This election has surfaced sharp division in what once appeared to be a monolithic evangelical voting bloc. Just as the GOP Establishment failed to influence voters’ support for a conventional candidate, evangelical leaders—almost all opposed to Trump—seemed to have failed to influence evangelical voters—many who do support Trump. In Pew surveys conducted at the beginning of this year, half of white evangelicals believed Trump would make a good or great president.
While it’s fair at this point to say that Trump has wrested Republican voters from the Republican elite, it is too simplistic to conclude that Trump has won the evangelical vote despite opposition from the evangelical elite. We can make the case that Trump wields the popular mandate to strong-arm Reince Priebus and the Republican National Committee to come begging at his feet to salvage what remains of the GOP brand. But it’s unclear to me that Trump can do the same to evangelical leaders, even if he wants to. Unlike the GOP, the evangelical community is not bound to procure a political candidate every four years. Many evangelical leaders do not flock to Trump because political activism—even for the party evangelicals historically side with—is not the source of their relevance.
I want to make the point that not all evangelicals support Trump and that he should be concerned about this fact in the general election.
The entire hurrah about Trump’s favor with evangelical voters is a bit misleading. According to a Barna survey, Trump has a net favorability rating of -38 percent amongst evangelicals. Those who like him seem to like him a lot. But those who don’t like him really don’t like him. His median evangelical supporter is a white, male, rural, sporadic churchgoer with low education background. By way of contrast, the subset of evangelical voters who view Trump very negatively are regular church-going Christians. These are what I call “core” evangelicals who do closely align with evangelical leaders. They seek to emulate their church leaders, read their books, attend their conferences, and evaluate politicians according to their teachings. As American Christians, these evangelicals identify themselves as Christian first. They do care about moral character. They are not all white. For many, being anti-Hillary is not a justification to be pro-Trump. Which means that they may simply abstain come November. One organization called My Faith Votes has a mission of mobilizing 25 million Christian voters for the general election. I have a hard time believing that will happen in a Trump vs. Hillary showdown.
“His median evangelical supporter is a white, male, rural, sporadic churchgoer with low education background. By way of contrast, the subset of evangelical voters who view Trump very negatively are regular church-going Christians.”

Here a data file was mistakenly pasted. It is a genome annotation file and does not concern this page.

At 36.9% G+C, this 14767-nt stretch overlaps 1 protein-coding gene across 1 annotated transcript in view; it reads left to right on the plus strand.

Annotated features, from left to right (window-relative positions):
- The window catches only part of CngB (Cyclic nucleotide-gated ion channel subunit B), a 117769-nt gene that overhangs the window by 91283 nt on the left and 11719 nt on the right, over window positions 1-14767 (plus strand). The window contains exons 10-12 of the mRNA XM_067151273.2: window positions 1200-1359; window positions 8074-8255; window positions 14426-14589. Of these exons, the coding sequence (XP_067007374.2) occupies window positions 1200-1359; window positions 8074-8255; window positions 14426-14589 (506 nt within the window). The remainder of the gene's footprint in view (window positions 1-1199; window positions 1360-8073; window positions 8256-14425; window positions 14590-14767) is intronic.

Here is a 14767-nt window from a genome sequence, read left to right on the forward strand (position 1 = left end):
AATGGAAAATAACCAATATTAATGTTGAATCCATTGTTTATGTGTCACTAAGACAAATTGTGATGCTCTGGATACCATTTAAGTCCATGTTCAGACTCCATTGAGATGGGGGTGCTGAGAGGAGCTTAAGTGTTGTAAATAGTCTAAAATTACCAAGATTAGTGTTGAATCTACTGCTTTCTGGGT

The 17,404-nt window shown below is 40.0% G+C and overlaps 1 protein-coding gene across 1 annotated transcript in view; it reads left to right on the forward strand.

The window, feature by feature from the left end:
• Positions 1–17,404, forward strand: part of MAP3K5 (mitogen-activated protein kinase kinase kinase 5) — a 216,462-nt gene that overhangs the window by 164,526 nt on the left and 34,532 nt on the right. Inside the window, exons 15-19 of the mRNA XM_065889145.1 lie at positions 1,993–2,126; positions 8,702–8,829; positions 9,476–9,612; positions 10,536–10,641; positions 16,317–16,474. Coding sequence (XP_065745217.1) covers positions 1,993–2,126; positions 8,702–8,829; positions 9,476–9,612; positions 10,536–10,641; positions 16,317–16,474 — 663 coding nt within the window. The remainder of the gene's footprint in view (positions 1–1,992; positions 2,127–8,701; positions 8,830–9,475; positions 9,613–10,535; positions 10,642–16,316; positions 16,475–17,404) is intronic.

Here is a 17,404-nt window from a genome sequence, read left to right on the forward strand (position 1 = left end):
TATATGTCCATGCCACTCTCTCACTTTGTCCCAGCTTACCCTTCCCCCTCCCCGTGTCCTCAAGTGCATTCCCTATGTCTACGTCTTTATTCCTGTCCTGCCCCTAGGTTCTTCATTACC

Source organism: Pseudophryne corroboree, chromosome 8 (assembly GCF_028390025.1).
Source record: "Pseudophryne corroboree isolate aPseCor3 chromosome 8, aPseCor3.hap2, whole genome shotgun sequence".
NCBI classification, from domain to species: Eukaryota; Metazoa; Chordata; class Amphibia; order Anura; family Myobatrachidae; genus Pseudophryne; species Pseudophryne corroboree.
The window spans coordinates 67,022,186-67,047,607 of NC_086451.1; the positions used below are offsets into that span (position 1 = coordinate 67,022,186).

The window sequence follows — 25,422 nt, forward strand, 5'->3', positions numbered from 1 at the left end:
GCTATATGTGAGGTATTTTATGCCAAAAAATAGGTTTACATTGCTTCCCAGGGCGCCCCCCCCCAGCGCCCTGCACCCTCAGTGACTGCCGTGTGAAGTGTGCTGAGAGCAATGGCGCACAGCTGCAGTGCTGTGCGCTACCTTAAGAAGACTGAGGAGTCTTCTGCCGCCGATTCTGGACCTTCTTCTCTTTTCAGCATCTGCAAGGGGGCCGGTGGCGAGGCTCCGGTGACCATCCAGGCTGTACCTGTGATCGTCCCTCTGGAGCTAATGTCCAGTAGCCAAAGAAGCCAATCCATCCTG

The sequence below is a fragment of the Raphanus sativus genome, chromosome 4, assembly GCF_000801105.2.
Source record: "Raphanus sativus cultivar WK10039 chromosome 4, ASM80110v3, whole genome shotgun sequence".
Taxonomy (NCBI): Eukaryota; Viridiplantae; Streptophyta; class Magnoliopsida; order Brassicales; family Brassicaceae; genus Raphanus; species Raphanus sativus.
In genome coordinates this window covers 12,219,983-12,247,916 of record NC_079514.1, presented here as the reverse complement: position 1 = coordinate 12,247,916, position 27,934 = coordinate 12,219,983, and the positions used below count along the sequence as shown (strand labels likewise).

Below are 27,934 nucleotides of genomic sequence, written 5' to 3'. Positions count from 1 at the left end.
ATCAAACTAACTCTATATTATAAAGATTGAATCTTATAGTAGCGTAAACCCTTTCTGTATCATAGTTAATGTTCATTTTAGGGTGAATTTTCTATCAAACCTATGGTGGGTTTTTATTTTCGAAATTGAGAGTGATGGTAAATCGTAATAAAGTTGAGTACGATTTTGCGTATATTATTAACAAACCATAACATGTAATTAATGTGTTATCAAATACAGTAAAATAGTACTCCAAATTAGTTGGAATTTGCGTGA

Still, Trump has done well with the evangelical demographic. He mobilized them to form an impressive winning coalition in the GOP primaries that did just fine, thank you. But in the general election, the margin for alienating voters from your own party is significantly smaller. 40 percent of Republican votes does not come close to winning a general election. Trump needs most, if not all Republicans, on board. He may have garnered more evangelical support than all the other Republican candidates, but come November, he can no longer rely only on the fraction that already likes him. He needs to stop alienating committed evangelicals, in much the same way that he can no longer afford to alienate Hispanics and women for the long race.
Trump is optimistic about his electoral chances with the people supporting him now. A Quinnipiac poll released just this week shows Trump and Clinton neck to neck in three critical swing states: Florida, Ohio and Pennsylvania. Since 1960, no candidate has won the presidency without winning two out of three of those states. Still, Hillary is the favorite. In national polls, she is up by several percentage points. Although it is too early to predict what will happen in the next several months, the polls indicate that Trump has to play to catch up.
And so far, Trump hasn’t acted with any urgency to build bridges. Trump recently tweeted, “Russell Moore is truly a terrible representative of Evangelicals and all of the good they stand for. A nasty guy with no heart!” Moore is a reputable Christian leader who heads the Ethics & Religious Liberty Commission of the Southern Baptist Convention, which has a membership of nearly 16 million people. Trump was responding to Moore’s criticism of him in an op-ed in the New York Times. In that article, Moore also noted that the contours of Christianity in America are taking on a “multigenerational, theologically robust, ethnically diverse” form. The evangelical movement in America is moving away from “white, suburban institutional evangelicalism.” I wonder: has Trump considered this changing evangelical landscape in building a winning coalition?
That Trump made it this far with the number of people he’s alienated is a feat in itself. But it’s a shame that he can’t see the value in being charitable and winsome towards those who don’t like him. He may have suspended political gravity to be where he is today. But come November, numbers are still numbers. If Trump understands the math, he may be more wary of insulting his way to the presidency. And he might just come to appreciate that all evangelical votes matter in forging a winning general election coalition.